Pressure exists for every team, not just Pakistan - Mohammad Amir

Mohammad Amir smiles after dismissing Usman Khawaja Getty Images

Mohammad Amir's spell against Australia was one of the few bright moments on a day that, for Pakistan fans, proved grey in more ways than one.

Under overcast conditions at Taunton, Pakistan captain Sarfaraz Ahmed looked especially pleased to have won the toss and put Australia in; Pakistan had left out their ace spinner Shadab Khan specifically for this eventuality. The joy would soon evaporate, however, as Australia put on 146 for the first wicket in 22 overs, looking well on track for a total above 350 on a pitch where the par score was at least 75 runs below that.

That they didn't manage to get there was thanks almost solely to one man, Amir needing to come up with career-best figures - including a first ever five-wicket haul in ODI cricket - to bowl Australia out for 307 in 49 overs. Given the impregnable position they had been in less than two hours earlier, it was an impressive passage of play for Pakistan, and a reminder of why Sarfaraz had opted to bowl first - this was what Pakistan had hoped would transpire for all 50 overs, not just the second half.

That Amir would need to fight something of a lone hand was evident in the first five overs, where despite the left-armer having conceded just three runs in his first three, Australia had raced to 27 in the opening 5. Shaheen Afridi, playing in place of Shadab, hadn't made the selectors look too bright with an opening two overs where he was much too short, far too predictable, and way too inaccurate to complement his colleague at the other end. Perhaps he, or indeed Hasan Ali who followed him, hadn't figured out the best strategy for the pitch - something Amir said he had sussed out as early as the first over.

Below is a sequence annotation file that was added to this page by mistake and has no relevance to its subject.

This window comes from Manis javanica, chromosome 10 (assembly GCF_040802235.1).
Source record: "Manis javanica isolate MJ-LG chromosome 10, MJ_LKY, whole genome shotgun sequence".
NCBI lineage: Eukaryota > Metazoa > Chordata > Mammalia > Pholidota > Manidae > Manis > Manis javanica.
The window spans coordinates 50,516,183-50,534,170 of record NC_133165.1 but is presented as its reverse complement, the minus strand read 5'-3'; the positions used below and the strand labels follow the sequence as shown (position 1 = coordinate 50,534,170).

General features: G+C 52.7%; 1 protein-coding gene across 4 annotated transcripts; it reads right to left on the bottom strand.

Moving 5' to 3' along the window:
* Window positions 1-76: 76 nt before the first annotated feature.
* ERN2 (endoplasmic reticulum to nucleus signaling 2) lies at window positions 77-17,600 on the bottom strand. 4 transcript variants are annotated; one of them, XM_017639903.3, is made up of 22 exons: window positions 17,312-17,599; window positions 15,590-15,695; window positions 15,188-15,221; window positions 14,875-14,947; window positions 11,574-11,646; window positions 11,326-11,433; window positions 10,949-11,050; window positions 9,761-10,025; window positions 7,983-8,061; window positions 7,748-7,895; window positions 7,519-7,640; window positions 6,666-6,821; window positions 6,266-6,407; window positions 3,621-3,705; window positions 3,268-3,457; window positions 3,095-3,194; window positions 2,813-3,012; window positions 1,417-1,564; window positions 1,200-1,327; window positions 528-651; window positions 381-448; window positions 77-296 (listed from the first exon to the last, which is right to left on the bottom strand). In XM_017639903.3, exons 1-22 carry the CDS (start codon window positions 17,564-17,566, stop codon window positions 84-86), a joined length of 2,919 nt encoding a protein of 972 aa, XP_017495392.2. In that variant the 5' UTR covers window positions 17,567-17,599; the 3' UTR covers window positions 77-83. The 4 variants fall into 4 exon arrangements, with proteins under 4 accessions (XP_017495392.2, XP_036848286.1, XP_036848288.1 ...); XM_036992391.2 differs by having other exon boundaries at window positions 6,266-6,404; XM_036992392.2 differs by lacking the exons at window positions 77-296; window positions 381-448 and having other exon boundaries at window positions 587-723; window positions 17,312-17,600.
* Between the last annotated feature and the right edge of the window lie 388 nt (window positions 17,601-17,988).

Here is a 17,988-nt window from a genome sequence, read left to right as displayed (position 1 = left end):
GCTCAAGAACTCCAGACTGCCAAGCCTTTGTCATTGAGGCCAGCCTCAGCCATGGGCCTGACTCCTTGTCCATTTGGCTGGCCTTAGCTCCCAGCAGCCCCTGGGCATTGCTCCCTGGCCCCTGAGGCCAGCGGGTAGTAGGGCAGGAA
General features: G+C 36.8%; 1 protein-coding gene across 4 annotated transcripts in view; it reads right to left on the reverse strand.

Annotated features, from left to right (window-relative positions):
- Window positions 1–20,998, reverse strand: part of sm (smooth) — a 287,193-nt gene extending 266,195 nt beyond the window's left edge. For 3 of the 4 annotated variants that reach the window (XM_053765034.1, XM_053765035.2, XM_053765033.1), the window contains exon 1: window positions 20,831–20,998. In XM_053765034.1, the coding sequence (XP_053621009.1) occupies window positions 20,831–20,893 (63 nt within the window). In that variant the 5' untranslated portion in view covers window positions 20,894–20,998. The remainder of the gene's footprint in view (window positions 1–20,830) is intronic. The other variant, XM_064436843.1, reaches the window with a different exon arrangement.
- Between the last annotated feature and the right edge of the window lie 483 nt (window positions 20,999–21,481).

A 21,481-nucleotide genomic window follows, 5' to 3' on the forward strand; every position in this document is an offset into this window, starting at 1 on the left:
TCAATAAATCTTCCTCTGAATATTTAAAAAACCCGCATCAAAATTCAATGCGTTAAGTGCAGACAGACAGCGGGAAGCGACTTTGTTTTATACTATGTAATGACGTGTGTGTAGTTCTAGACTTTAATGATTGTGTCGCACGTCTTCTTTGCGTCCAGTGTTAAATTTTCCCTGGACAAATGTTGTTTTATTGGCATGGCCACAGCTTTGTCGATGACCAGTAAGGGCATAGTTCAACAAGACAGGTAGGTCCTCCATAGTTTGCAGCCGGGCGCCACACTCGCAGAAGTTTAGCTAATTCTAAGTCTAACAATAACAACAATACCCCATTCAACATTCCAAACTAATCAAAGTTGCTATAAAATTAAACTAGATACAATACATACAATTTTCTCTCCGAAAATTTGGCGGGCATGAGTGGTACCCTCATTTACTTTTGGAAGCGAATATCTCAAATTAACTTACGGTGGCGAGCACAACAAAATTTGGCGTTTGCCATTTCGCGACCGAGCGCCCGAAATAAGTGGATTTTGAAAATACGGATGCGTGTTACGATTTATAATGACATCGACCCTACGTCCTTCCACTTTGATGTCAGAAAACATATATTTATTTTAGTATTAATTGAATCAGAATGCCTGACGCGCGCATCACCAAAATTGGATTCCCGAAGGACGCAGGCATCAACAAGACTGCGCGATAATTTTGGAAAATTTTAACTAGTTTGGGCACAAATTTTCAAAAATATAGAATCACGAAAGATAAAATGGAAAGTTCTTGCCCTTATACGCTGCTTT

"As soon as I bowled the first over, I got the idea it wasn't swinging, it was seaming," he told the PCB's official website. "So I was just floating the ball and making sure I put it in the right area instead of putting too much work onto it at the point of release. And the movement it generated came off the seam. It was just a matter of hitting the right areas on this wicket and I did that effectively.

"There's no doubt Australia batted well, but in the first 10-15 overs, we weren't able to pitch the ball up as consistently as we needed to. I think that might have been the difference between a score of 250-260, and the 300 plus they ended up getting."

The five-wicket haul means Amir is now the leading wicket-taker at the World Cup (10), a remarkable turnaround in form from just a few weeks ago. In the initial squad, named on April 18, Amir had been left out by Pakistan because his ability to strike at the top of the innings had deserted him. Before the first game of the World Cup, he had managed just five ODI wickets in the two years since the end of the 2017 Champions Trophy, and none in the first Powerplay for 17 months - 12 consecutive ODIs. It was his uncanny ability to keep the runscoring down at all stages of an innings, however, that saw him get the nod at the end. At Taunton, he was impressive by both metrics, conceding just thirty runs in ten overs even as Australia ran up a total of 307.

Even so, he acknowledged his personal glee was tempered significantly by the 41-run defeat, which leaves Pakistan precious little margin for error if they are to make it to the semi-finals.

"It would have been a lot more satiating if we'd won, of course," Amir admitted. "We have to win every single game now. We can't lose even one. We have to go into each match with a positive mindset, because pressure exists for every team, not just Pakistan. If we continue to play the positive cricket we played for parts of the Australia game, I'm sure we can win."